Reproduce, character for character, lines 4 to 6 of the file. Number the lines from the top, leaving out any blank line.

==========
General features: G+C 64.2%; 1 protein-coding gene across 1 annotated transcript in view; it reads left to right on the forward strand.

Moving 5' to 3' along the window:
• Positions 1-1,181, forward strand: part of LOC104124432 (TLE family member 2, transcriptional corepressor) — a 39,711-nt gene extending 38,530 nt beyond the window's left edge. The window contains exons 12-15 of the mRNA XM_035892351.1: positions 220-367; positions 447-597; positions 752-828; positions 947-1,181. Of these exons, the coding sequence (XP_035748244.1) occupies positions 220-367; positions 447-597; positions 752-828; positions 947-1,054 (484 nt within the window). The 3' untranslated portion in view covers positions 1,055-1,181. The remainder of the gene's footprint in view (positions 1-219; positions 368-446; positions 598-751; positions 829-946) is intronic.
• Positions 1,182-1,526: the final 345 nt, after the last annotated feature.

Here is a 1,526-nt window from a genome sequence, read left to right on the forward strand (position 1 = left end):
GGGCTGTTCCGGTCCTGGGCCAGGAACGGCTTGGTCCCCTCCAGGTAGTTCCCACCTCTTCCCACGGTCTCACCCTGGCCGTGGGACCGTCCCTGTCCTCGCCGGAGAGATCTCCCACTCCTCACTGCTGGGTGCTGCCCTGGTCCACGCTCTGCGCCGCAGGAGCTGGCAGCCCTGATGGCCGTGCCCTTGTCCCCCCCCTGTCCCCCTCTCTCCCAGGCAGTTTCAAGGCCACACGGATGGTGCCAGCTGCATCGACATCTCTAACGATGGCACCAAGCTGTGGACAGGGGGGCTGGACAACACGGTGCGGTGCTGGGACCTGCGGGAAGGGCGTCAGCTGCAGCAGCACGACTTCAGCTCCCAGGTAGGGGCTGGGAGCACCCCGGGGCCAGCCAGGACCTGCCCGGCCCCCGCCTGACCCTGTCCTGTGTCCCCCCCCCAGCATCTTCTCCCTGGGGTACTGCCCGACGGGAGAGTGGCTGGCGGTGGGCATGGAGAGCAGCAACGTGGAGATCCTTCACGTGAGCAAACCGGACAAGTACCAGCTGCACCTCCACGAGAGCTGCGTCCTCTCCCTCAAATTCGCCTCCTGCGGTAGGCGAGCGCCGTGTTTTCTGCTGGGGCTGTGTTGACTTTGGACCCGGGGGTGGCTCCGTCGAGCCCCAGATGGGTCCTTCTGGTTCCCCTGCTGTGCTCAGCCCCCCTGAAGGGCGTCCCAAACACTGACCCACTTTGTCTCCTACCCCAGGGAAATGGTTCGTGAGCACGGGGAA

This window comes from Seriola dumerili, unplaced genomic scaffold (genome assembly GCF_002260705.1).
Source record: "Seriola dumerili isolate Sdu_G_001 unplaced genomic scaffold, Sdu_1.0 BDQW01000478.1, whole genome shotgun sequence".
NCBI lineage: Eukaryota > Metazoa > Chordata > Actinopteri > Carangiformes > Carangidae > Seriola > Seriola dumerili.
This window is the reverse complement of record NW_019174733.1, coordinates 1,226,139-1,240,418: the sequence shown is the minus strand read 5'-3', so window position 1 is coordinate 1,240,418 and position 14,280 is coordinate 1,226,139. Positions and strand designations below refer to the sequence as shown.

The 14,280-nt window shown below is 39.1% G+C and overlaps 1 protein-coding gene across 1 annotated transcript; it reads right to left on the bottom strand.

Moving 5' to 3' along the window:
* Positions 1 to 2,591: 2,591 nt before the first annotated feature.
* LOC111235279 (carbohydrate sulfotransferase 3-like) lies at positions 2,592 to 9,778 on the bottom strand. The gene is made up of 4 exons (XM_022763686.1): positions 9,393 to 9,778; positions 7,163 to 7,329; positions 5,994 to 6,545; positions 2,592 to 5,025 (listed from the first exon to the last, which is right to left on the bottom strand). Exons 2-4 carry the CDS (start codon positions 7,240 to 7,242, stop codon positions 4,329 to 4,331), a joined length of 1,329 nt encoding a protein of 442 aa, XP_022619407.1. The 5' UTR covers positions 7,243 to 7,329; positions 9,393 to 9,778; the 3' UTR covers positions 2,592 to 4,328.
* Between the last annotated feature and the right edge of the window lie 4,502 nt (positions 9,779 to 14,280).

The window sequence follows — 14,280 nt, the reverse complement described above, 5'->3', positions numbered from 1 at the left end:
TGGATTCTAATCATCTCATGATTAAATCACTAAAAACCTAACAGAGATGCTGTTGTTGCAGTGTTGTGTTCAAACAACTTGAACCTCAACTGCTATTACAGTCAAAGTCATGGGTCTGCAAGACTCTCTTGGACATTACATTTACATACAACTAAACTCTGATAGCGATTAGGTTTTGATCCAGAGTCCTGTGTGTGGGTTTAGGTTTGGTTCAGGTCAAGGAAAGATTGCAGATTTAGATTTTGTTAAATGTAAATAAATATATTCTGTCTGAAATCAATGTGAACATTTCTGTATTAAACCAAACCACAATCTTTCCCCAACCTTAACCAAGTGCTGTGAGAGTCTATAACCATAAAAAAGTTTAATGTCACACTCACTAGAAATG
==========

• Positions 1,182-1,526: the final 345 nt, after the last annotated feature.

Here is a 1,526-nt window from a genome sequence, read left to right on the forward strand (position 1 = left end):
GGGCTGTTCCGGTCCTGGGCCAGGAACGGCTTGGTCCCCTCCAGGTAGTTCCCACCTCTTCCCACGGTCTCACCCTGGCCGTGGGACCGTCCCTGTCCTCGCCGGAGAGATCTCCCACTCCTCACTGCTGGGTGCTGCCCTGGTCCACGCTCTGCGCCGCAGGAGCTGGCAGCCCTGATGGCCGTGCCCTTGTCCCCCCCCTGTCCCCCTCTCTCCCAGGCAGTTTCAAGGCCACACGGATGGTGCCAGCTGCATCGACATCTCTAACGATGGCACCAAGCTGTGGACAGGGGGGCTGGACAACACGGTGCGGTGCTGGGACCTGCGGGAAGGGCGTCAGCTGCAGCAGCACGACTTCAGCTCCCAGGTAGGGGCTGGGAGCACCCCGGGGCCAGCCAGGACCTGCCCGGCCCCCGCCTGACCCTGTCCTGTGTCCCCCCCCCAGCATCTTCTCCCTGGGGTACTGCCCGACGGGAGAGTGGCTGGCGGTGGGCATGGAGAGCAGCAACGTGGAGATCCTTCACGTGAGCAAACCGGACAAGTACCAGCTGCACCTCCACGAGAGCTGCGTCCTCTCCCTCAAATTCGCCTCCTGCGGTAGGCGAGCGCCGTGTTTTCTGCTGGGGCTGTGTTGACTTTGGACCCGGGGGTGGCTCCGTCGAGCCCCAGATGGGTCCTTCTGGTTCCCCTGCTGTGCTCAGCCCCCCTGAAGGGCGTCCCAAACACTGACCCACTTTGTCTCCTACCCCAGGGAAATGGTTCGTGAGCACGGGGAA